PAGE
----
The domestic bias
Chances are as a Canadian investor, most—perhaps all—of your portfolio is Canadian, whether it’s stocks, ETFs, mutual funds and/or bonds. This “domestic bias” is driven by the fact that an investor understands his/her economy the best. What’s wrong with that? Invest in what you know, right?
Putting all your eggs in the Canadian basket?
The danger with putting all your eggs in the Canadian basket is that energy and financials make up 50% of the TSX. That’s great if there’s an oil boom and Canadian banks go on a tear.
Meanwhile, the S&P 500 is up 4.6% and the Goldman Sachs ActiveBeta Emerging Market Equity ETF (GEM-N) is 8.6% higher.
So, should you own emerging markets?
And just what are emerging markets?
According to MSCI, its EM index is led by China, comprising 33% by weight, followed by South Korea (13%), Taiwan (11.35%), then India, Brazil, South Africa, Russia, Mexico and other nations in the single digits. In other words, Asia makes up over half of emerging markets, and it is outperforming Canada despite the ongoing trade war between the U.S. and China.
True, America still makes up the largest slice of the world market cap at 40%, but Japan and China follow at 7.5% each, then Hong Kong at 6.5%. In contrast, Canada comprises only 3%.
However, the middle classes in China, South Korea and India are growing at a much faster rate than Canada’s, which means there will be more people with money buying things (domestic goods as well as imports) in those countries than here. They will travel, bank and require insurance. They will pay for it by using more credit cards.
If you follow the money, it leads to EM, namely Asia.
Where to start investing in Emerging Markets?
But Asia, you say, is vast and varied. Where to start investing?
Which companies and sectors?
A good way to start is in ETFs that charge low MERs. Our recent primer, highlights the Goldman Sachs ActiveBeta Emerging Market Equity ETF (GEM-N, 0.45% MER) which holds 70% Asian Stocks and 30% China.
Investors who want to avoid buying on an American exchange and associated currency fluctuations can opt for iShares Core MSCI Emerging Markets (XEC-T, 0.26% MER). XEC is dominated by IT heavyweights from China, Korea, and Taiwan, starting with Tencent, Alibaba and Samsung.
GEM-N and XEC-T
Emerging markets worth buying now more than Europe? He likes it because it's an active ETF in EM, and is not your typical static market weighting across various countries and regions. He'd rather pay a higher MER for an active ETF. The broad EM have been outperforming the rest of the world in the last…
This is big-cap China, Taiwan and Korea. Tencent, Alibaba and Samsung are in this fund. This is where he sees growth in the future. It is very volatile from time to time but it's not as volatile as it seems. Yield is 2.85%.
Both GEM-N and XEC-T exclude Japan, whose growth diverges from its upstart neighbours, but for Japanese exposure look to BMO MSCI EAFE (ZEA-T, 0.21% MER). Year-to-date, GEM-N and ZEA-T have risen over 8%, while XEC-T trails at 4.6%.
Investing in the top stocks themselves
Investors with more confidence and time to research may consider the top stocks themselves. Tencent Holdings (0700-HK) is a Chinese multimedia conglomerate that operates in social media, e-commerce, online games and payments, and is the world’s largest gambling company. Analysts believe this juggernaut will continue to grow. However, like all Chinese stocks, Tencent has been impacted by the ongoing trade war, currently off its 52-week high by 10%, but analysts note that all its business lies within China and so this pressure will be temporary.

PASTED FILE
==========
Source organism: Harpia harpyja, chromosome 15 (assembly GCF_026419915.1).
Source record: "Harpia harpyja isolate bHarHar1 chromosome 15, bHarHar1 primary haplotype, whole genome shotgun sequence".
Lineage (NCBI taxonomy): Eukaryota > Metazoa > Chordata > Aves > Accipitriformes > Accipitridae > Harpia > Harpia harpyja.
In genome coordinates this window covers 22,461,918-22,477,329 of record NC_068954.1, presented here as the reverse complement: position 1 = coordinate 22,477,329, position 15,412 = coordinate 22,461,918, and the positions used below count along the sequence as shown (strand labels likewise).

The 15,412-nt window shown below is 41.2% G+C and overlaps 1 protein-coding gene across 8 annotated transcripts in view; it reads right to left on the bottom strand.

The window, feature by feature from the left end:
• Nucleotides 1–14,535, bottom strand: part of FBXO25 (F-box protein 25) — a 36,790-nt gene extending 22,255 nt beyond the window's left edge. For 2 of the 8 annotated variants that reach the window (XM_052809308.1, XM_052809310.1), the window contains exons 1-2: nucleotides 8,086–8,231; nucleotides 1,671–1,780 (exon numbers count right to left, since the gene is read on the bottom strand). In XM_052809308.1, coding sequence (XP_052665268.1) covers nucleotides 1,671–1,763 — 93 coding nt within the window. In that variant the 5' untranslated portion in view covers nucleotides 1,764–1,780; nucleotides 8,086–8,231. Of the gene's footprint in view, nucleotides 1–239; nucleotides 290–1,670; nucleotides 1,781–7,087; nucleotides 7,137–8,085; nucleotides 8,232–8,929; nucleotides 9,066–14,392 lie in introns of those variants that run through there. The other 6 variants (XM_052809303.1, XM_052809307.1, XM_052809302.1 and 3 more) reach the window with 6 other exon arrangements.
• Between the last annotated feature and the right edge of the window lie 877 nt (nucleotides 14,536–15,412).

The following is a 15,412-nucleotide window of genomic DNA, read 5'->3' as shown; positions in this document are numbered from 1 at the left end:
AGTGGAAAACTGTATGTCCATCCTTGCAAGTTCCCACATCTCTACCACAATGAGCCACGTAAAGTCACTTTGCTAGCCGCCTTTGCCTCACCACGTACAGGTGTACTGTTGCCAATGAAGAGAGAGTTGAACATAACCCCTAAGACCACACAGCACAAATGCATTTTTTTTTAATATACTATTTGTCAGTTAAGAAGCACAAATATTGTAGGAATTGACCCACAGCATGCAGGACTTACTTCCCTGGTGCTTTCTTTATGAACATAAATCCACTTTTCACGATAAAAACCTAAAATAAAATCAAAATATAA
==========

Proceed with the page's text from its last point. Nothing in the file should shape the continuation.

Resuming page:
The other Chinese behemoth is Alibaba Group Holding (BABA-N). Often called the Amazon of China, Alibaba is also developing their cloud and e-commerce businesses, and are planning to list $20 billion worth of shares in Hong Kong later this year. No doubt that China’s largest company is a monumental success story, but the U.S.-China trade war continues to pressure the stock, while the Chinese government (like Washington threatening Facebook) has been talking anti-trust.
For those who still want to invest in EM, then Samsung (005930-KRX) is a popular candidate. Exploding phones and corruption are now behind the company (we hope) which currently trades near 52-week highs at 46,500 KRW. Unlike Alibaba and Tencent, Samsung pays a handsome 3.1% dividend yield to offer some safety.
Tencent Holdings, Alibaba Group Holdings and Samsung
Analysts remain confident about China in the long-term, but others point to the lack of transparency in fiscal reporting and the fact that the Chinese government remains a dictatorship that can impose its will on any company or industry (witness the canola oil and now pork ban against Canadian farmers).
It struggled during the American tariffs, but has recovered a bit after the tariffs were lifted. He needs to see financial reporting from a company, and Chinese companies are only 70% compliant with global standards.
In a highly populated place, this product really does work as well as the ecosystem that surrounds it. This is quite an inexpensive company and there is upside over time. This is definitely one to look at for exposure to the Chinese market.
He bought it earlier this year and now wants to get out of it. Like Apple, this is so huge, it's better to buy one of the parts of this conglomerate. Because conglomerates like Apple and Samsung are so big, it's used as a pawn in these trade wars. So, buy a semis stock, for…
The need to diversify to reduce risk
At the end of the day, Canadians need to diversify to reduce risk. With China’s GDP growth rate at 6.9% dwarfing Canada’s 3.2% and America’s 2.2% (2017 World Book figures), investors should turn to eastern horizons.